* Although I am not an HRD or an HRBP, perhaps the CIPD Level 7 at least broke me into HR and got me a role as an HR Administrator, and without that level of qualification, I would not have got into HR at all. I can therefore at least say that I broke into and worked in a highly popular profession, and are used to working in jobs where I have far more on paper than the job may actually need.

  • In reply to Andre:

    "Most Baristas at Starbucks and Book Sellers at Waterstones who serve you your latte on the morning commute or order your best seller are MBAs or PhD's as that's all what they can get."

    Sorry this simply isn't true. Most baristas are not MBAs or PhDs. Some will hold first degrees and it maybe true that a higher proportion of staff in high end book shops hold degrees but thats about doing something they love.
  • In reply to Keith:

    What is your personal / professional take then on why I can get the HR qualifications but can't get the HR jobs? Time and volume of applications has clearly demonstrated and shown that it doesn't work for me and happen in my case. It is blocked and I can clearly see that. I feel that I am in the right profession as I have an interest in it, but is perhaps the main issue here 'just one of those things' that there are really no exact, scientific or easy answers to it. The CIPD Level 7 either works, happens or delivers for someone or it does not, and I was the person who it was not meant to be.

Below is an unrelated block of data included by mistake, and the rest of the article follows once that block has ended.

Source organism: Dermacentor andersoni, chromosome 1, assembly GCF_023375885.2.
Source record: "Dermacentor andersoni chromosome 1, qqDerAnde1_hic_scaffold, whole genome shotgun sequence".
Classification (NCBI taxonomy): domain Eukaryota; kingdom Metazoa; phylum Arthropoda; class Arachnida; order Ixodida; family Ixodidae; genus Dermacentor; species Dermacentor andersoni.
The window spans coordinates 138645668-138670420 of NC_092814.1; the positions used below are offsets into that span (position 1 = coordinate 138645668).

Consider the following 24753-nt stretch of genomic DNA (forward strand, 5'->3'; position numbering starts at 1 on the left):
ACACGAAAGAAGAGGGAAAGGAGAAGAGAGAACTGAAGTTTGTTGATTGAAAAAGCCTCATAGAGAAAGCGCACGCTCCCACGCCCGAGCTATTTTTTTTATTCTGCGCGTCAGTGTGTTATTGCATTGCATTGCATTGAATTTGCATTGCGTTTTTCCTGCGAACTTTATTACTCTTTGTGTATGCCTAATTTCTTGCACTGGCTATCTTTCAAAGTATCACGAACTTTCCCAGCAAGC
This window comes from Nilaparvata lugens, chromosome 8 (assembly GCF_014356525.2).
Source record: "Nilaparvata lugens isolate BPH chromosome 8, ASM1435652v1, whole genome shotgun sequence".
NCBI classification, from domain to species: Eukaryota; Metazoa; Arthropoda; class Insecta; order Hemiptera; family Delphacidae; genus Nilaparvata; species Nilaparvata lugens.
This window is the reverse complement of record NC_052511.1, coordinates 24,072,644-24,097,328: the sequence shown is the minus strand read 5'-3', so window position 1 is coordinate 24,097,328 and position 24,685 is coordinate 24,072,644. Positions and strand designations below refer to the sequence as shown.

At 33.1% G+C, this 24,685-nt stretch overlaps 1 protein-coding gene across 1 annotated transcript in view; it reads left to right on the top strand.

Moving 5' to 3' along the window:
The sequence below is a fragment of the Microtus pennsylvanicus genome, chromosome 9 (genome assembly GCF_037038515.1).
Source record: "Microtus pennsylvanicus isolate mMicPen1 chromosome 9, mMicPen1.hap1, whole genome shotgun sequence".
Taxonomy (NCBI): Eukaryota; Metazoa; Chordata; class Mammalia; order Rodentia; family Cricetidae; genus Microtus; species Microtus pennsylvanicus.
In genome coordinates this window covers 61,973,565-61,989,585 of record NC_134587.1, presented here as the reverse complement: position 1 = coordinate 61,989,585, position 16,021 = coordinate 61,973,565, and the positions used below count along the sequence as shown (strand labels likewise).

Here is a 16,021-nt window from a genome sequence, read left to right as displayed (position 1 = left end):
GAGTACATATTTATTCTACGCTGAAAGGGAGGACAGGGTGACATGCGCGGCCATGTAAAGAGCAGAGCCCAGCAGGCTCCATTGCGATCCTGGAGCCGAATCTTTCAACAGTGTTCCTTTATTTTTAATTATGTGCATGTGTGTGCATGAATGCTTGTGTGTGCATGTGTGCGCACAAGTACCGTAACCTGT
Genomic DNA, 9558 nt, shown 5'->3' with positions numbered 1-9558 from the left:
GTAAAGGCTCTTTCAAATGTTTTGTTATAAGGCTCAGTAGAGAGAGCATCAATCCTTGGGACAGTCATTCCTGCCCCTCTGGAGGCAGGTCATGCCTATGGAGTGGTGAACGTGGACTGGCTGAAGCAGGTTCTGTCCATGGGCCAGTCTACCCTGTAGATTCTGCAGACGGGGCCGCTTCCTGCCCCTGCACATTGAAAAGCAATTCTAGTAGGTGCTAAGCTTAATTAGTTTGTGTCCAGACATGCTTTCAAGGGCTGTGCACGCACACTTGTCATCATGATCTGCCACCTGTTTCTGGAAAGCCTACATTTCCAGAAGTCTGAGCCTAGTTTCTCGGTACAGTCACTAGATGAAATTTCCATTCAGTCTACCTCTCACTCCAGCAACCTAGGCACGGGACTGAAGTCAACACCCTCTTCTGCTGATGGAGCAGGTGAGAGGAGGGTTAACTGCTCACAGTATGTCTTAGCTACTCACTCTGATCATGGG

There are never any absolute guarantees after all in terms of job outcomes with education, and I have had a consistent experience and track record of getting the paper but not being able to get the job, or get a job because I had the paper but did not really need or require the paper. Education is a business and a gamble. It pays off for some and not for others.  

    Perhaps however I am not a practitioner and HR academia is more up my street. 

  • In reply to Andre:

    My guess is that you don't present well at interview and / or you struggle to demonstrate real, tangible added value in the roles you have held. Generally speaking (and it is a generality I accept) people who add value get recognised and ultimately promoted, maybe in the first instance to a "Senior" role, then project work and then to the next level.